Kyphosis is a curving of the upper spine which often gives the upper back a rounded or slouched look. The curvature is front-to-back. Kyphosis can occur at any age, although it is rare at birth. There are different types of kyphosis including postural kyphosis (more common in adolescent girls) and Scheuermann’s kyphosis (more common in adolescent boys).
Older people can develop kyphosis as well. People with osteoporosis are at risk for spinal fractures, which may contribute to kyphosis. Individuals with connective tissue disorders, such as Marfan Syndrome, are also at elevated risk for kyphosis.
Symptoms of Kyphosis
Symptoms of kyphosis can be mild or severe. Typical symptoms include:
- Visible change in posture, particularly rounded shoulders or hunchback.
- Breathing difficulties.
- Back pain, tenderness.
Kyphosis can cause pain and, in severe cases, may even be life threatening.
What Causes Kyphosis?
There are many factors that can cause or contribute to the development of kyphosis.
- Developmental problems.
- Degenerative diseases, such as arthritis.
- Osteoporosis with compression fractures.
- Trauma (injury).
- Connective tissue disorders.
- Some endocrine diseases.
- Infection (such as tuberculosis).
- Paget’s disease.
- Cerebral palsy.
- Muscular dystrophy.
- Spina bifida.
- Spondylolisthesis (vertebra slipping).
How is Kyphosis Diagnosed?
The University Spine Center diagnoses kyphosis first by looking for abnormal curvature of the spine. Sometimes kyphosis can be present before there are visible outward signs.
If kyphosis is present, the University Spine Center will conduct tests to determine if there have been any changes to the nervous system, such as weakness, changes in sensation (tingling, loss of sensation), or paralysis. Other tests may include:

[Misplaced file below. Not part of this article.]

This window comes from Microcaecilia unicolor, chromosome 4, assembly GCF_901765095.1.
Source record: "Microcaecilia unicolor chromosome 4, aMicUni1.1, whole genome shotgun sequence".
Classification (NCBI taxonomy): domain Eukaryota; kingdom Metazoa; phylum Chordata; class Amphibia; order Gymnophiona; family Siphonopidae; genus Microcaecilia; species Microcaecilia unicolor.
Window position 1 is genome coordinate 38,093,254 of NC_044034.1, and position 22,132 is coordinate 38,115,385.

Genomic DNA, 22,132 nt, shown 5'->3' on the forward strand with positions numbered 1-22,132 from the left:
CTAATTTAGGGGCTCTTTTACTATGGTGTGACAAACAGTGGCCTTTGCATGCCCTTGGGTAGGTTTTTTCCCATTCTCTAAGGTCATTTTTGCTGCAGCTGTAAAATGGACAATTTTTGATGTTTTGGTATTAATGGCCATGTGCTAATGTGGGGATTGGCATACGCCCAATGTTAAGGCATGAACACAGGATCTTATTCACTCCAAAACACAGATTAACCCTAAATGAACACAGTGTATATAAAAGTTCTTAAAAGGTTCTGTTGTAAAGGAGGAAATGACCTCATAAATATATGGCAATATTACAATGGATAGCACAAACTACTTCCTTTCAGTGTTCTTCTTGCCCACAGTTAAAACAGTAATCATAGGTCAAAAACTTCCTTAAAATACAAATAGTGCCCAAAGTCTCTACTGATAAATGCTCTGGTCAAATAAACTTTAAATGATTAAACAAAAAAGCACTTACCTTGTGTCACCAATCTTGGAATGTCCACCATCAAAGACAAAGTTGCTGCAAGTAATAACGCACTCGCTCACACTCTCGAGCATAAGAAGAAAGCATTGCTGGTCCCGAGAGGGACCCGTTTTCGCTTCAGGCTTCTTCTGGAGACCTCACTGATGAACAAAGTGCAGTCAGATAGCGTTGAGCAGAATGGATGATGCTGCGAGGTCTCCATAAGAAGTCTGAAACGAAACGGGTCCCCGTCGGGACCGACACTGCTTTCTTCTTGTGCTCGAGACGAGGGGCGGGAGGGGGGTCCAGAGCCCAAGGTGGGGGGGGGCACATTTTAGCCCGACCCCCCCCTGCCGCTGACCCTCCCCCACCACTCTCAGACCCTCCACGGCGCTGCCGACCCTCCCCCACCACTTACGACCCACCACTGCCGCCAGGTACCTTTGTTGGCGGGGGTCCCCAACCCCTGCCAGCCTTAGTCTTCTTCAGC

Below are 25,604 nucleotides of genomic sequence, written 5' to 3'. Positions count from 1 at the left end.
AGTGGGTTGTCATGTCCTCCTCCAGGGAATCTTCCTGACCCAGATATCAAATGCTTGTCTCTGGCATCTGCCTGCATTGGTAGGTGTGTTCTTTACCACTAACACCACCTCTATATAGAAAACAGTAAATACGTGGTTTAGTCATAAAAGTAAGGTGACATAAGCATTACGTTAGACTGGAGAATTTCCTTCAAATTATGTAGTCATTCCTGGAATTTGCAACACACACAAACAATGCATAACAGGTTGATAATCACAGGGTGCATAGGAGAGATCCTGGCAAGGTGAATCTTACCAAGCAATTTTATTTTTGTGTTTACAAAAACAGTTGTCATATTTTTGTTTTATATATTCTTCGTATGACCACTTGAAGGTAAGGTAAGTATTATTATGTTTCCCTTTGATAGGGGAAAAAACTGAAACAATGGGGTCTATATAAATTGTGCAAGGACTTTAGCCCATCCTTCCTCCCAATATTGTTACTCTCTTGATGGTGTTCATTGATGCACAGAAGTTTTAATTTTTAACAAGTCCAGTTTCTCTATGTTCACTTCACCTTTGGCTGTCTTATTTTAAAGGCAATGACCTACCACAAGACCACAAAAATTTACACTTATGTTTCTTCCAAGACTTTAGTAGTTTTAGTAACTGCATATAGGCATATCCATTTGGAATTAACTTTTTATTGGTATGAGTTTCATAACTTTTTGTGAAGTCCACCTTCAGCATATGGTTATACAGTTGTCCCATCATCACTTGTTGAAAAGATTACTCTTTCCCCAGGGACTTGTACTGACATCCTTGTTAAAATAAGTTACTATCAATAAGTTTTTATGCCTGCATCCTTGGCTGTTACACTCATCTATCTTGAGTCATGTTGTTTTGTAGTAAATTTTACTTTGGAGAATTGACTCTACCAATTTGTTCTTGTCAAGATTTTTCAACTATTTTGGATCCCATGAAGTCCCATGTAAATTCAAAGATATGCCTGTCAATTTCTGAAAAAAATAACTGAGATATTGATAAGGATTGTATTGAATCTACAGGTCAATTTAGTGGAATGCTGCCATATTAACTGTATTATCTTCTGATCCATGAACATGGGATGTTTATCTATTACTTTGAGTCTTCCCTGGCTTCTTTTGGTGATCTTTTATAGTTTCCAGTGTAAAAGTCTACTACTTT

- MRI scan.
- Tests of lung function (if breathing is affected).
The University Spine Center will discuss with you the most appropriate treatments based on the cause of the disorder and your age and health condition. Typical treatment options include a brace, physical therapy, medication, surgery, or a combination.
Although kyphosis is relatively rare at birth, those who have so-called “congential kyphosis” usually have it surgically corrected at an early age.
Scheuermann’s kyphosis, which primarily affects adolescents, is often treated with a brace and physical therapy, although surgery is sometimes required. Young patients with Scheuermann’s disease tend to have good outcomes. Scheuermann’s kyphosis often comes to a halt when the child has stopped growing.
If kyphosis is caused by another condition, that underlying condition may require treatment. For instance, in patients with compression fractures associated with osteoporosis, it is typical to treat the osteoporosis first.
Surgery is not the first-line approach for kyphosis, but is often a successful treatment option for certain kyphosis patients. This is particularly true if the kyphosis causes pain or a debilitating deformity.
There is no way to prevent kyphosis, but early detection and treatment of Scheuermann’s disease may help to avoid surgery. In older patients, preventing or treating osteoporosis may help prevent kyphosis. The University Spine Center can provide you with complete information specific to your individual case.